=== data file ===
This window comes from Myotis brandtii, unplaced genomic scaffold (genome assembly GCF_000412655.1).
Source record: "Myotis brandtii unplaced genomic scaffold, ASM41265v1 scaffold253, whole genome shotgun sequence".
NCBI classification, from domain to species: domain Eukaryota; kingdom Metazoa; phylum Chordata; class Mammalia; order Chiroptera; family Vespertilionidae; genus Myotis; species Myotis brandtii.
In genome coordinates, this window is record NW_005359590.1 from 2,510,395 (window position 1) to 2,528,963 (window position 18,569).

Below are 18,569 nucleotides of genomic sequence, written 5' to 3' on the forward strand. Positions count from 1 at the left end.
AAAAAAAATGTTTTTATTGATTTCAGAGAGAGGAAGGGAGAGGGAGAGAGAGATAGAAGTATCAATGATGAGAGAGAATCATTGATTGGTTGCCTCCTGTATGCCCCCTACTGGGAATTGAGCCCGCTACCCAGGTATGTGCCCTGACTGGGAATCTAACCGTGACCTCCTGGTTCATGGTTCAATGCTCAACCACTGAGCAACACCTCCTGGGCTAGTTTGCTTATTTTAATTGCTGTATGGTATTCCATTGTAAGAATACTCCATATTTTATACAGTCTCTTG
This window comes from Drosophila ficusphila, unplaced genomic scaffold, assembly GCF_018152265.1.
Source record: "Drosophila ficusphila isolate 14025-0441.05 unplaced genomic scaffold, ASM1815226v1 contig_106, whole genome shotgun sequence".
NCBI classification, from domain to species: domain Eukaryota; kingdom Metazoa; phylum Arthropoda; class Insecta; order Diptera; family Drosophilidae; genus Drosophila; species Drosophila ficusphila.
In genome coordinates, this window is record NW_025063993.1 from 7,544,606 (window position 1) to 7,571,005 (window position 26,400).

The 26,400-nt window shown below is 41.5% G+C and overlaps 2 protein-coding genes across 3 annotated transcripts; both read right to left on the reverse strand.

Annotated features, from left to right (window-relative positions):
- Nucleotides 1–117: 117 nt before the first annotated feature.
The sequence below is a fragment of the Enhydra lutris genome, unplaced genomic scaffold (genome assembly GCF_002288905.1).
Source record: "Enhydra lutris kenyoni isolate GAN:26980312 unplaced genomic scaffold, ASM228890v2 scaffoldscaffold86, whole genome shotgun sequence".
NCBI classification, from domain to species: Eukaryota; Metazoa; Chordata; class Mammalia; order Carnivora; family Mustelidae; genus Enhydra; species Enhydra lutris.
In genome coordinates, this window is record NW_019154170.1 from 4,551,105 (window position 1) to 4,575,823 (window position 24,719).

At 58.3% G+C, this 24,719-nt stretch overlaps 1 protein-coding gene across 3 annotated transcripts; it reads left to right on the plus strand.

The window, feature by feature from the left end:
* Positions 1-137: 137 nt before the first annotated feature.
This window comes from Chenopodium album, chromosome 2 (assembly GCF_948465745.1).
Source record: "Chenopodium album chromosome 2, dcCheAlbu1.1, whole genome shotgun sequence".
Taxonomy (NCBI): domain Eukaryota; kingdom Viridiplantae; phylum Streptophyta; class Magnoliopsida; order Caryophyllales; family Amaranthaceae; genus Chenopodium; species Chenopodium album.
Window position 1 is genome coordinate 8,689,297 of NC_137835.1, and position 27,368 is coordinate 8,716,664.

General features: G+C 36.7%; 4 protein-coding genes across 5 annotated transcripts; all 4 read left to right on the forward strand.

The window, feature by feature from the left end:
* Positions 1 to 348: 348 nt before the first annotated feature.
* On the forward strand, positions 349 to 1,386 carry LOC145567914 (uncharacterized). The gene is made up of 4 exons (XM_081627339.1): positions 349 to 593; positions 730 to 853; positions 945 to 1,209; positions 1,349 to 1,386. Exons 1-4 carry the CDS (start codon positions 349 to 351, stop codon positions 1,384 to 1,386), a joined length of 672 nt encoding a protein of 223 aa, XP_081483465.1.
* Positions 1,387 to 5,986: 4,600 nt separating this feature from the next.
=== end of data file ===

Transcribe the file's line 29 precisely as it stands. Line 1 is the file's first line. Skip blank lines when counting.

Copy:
* Positions 1,387 to 5,986: 4,600 nt separating this feature from the next.